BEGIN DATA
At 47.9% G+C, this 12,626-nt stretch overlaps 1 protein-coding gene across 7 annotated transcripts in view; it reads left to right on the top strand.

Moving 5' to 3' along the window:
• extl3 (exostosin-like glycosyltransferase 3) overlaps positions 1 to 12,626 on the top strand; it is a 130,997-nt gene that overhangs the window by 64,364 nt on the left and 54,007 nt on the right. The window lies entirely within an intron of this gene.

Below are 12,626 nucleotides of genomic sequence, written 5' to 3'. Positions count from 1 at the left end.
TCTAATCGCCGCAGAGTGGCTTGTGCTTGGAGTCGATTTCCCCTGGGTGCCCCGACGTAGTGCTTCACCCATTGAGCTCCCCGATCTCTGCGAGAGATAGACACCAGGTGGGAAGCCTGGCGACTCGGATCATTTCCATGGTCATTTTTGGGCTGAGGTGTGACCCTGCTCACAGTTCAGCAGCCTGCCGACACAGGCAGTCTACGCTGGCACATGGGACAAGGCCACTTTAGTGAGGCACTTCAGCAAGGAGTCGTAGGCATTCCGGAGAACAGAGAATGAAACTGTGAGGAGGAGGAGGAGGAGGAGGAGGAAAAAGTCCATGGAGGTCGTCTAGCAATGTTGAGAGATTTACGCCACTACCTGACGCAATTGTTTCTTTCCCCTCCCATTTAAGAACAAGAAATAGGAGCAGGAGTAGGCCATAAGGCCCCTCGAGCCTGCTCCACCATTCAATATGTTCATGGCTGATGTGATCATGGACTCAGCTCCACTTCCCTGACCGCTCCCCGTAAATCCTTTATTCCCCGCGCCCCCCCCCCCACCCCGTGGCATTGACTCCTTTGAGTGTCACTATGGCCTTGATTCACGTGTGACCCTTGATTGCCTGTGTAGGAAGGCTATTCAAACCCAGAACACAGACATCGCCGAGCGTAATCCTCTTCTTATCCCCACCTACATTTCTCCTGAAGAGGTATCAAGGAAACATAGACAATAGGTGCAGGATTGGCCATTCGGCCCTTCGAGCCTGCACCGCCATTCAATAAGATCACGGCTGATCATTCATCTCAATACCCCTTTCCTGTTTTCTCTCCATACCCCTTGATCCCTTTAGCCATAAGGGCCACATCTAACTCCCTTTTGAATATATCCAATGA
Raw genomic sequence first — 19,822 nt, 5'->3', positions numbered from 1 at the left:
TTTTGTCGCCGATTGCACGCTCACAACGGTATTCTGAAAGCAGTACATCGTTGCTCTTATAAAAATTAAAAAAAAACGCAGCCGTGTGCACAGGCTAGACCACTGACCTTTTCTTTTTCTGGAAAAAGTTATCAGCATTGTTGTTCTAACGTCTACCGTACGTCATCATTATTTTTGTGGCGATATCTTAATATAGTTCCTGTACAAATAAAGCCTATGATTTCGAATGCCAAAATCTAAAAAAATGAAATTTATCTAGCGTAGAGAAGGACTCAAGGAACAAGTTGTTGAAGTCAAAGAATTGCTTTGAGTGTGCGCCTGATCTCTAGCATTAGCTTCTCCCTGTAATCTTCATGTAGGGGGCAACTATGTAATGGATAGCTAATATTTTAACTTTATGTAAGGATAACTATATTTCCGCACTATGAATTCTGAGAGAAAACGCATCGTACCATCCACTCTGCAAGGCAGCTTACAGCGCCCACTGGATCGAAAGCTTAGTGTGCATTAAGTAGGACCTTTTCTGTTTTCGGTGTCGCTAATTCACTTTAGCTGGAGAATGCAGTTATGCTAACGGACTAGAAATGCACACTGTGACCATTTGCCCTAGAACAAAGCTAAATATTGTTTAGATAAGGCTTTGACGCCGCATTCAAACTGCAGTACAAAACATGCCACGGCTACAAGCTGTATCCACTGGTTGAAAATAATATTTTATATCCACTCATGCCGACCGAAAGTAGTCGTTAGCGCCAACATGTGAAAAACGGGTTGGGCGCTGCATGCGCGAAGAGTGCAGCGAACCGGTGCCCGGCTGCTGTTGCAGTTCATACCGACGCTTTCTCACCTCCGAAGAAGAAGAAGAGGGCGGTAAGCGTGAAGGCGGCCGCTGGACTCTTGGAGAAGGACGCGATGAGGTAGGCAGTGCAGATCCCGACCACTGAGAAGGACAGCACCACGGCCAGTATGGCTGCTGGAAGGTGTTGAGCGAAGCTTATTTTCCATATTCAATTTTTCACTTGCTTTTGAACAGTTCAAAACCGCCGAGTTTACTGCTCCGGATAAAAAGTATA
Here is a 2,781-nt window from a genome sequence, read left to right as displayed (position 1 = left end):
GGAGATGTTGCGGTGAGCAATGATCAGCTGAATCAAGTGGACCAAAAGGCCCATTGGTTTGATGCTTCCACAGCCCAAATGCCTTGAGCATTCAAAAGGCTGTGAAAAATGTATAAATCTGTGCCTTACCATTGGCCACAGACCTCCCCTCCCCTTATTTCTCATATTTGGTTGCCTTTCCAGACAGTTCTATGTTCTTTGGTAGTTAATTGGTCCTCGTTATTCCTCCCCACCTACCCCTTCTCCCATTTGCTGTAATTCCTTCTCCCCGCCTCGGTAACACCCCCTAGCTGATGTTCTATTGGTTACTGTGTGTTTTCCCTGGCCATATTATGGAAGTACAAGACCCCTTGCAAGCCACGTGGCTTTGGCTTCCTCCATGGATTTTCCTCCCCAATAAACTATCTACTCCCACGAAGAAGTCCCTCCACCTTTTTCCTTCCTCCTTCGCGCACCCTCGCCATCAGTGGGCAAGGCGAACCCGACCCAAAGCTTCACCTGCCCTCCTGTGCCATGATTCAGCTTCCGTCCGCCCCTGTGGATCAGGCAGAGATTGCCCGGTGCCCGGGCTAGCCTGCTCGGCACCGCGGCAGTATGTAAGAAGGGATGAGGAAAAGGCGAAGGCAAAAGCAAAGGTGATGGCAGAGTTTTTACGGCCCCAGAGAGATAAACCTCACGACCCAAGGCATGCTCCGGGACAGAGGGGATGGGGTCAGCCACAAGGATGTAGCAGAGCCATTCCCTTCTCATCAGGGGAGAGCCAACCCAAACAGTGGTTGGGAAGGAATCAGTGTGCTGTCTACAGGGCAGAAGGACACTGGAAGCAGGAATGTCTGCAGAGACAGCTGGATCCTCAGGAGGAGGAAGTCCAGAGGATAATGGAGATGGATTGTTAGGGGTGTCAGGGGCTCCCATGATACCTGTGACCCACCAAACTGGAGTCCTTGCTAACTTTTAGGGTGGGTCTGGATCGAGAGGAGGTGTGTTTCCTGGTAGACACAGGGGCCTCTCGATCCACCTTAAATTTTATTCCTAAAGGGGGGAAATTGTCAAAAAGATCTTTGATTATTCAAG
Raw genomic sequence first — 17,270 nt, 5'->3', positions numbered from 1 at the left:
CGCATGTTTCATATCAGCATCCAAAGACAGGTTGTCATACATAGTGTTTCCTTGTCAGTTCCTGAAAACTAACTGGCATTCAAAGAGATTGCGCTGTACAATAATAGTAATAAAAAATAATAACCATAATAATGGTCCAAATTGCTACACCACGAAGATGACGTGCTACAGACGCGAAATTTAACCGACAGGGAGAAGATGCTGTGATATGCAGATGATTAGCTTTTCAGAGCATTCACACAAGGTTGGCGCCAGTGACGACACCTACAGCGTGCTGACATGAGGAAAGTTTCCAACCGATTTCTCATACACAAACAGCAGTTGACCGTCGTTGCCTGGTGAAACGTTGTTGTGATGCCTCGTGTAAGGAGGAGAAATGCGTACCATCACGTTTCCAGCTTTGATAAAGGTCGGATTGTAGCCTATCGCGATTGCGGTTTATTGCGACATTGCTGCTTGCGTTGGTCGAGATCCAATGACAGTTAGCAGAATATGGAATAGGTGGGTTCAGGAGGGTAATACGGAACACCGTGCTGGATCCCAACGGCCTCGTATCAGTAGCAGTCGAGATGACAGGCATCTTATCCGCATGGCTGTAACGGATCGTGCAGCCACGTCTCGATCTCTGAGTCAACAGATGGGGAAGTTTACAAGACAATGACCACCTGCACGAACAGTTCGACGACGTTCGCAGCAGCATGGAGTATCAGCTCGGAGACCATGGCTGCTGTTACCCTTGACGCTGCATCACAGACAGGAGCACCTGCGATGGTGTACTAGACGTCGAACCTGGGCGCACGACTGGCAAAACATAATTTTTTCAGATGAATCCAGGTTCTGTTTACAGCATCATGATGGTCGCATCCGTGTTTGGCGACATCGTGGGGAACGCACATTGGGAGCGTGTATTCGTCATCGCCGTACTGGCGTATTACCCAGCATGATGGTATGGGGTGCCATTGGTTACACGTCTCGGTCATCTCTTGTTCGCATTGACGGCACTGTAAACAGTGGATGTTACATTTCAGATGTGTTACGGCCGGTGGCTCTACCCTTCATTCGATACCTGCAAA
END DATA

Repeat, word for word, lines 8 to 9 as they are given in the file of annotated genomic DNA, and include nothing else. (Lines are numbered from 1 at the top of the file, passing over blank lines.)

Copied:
Here is a 2,781-nt window from a genome sequence, read left to right as displayed (position 1 = left end):
GGAGATGTTGCGGTGAGCAATGATCAGCTGAATCAAGTGGACCAAAAGGCCCATTGGTTTGATGCTTCCACAGCCCAAATGCCTTGAGCATTCAAAAGGCTGTGAAAAATGTATAAATCTGTGCCTTACCATTGGCCACAGACCTCCCCTCCCCTTATTTCTCATATTTGGTTGCCTTTCCAGACAGTTCTATGTTCTTTGGTAGTTAATTGGTCCTCGTTATTCCTCCCCACCTACCCCTTCTCCCATTTGCTGTAATTCCTTCTCCCCGCCTCGGTAACACCCCCTAGCTGATGTTCTATTGGTTACTGTGTGTTTTCCCTGGCCATATTATGGAAGTACAAGACCCCTTGCAAGCCACGTGGCTTTGGCTTCCTCCATGGATTTTCCTCCCCAATAAACTATCTACTCCCACGAAGAAGTCCCTCCACCTTTTTCCTTCCTCCTTCGCGCACCCTCGCCATCAGTGGGCAAGGCGAACCCGACCCAAAGCTTCACCTGCCCTCCTGTGCCATGATTCAGCTTCCGTCCGCCCCTGTGGATCAGGCAGAGATTGCCCGGTGCCCGGGCTAGCCTGCTCGGCACCGCGGCAGTATGTAAGAAGGGATGAGGAAAAGGCGAAGGCAAAAGCAAAGGTGATGGCAGAGTTTTTACGGCCCCAGAGAGATAAACCTCACGACCCAAGGCATGCTCCGGGACAGAGGGGATGGGGTCAGCCACAAGGATGTAGCAGAGCCATTCCCTTCTCATCAGGGGAGAGCCAACCCAAACAGTGGTTGGGAAGGAATCAGTGTGCTGTCTACAGGGCAGAAGGACACTGGAAGCAGGAATGTCTGCAGAGACAGCTGGATCCTCAGGAGGAGGAAGTCCAGAGGATAATGGAGATGGATTGTTAGGGGTGTCAGGGGCTCCCATGATACCTGTGACCCACCAAACTGGAGTCCTTGCTAACTTTTAGGGTGGGTCTGGATCGAGAGGAGGTGTGTTTCCTGGTAGACACAGGGGCCTCTCGATCCACCTTAAATTTTATTCCTAAAGGGGGGAAATTGTCAAAAAGATCTTTGATTATTCAAG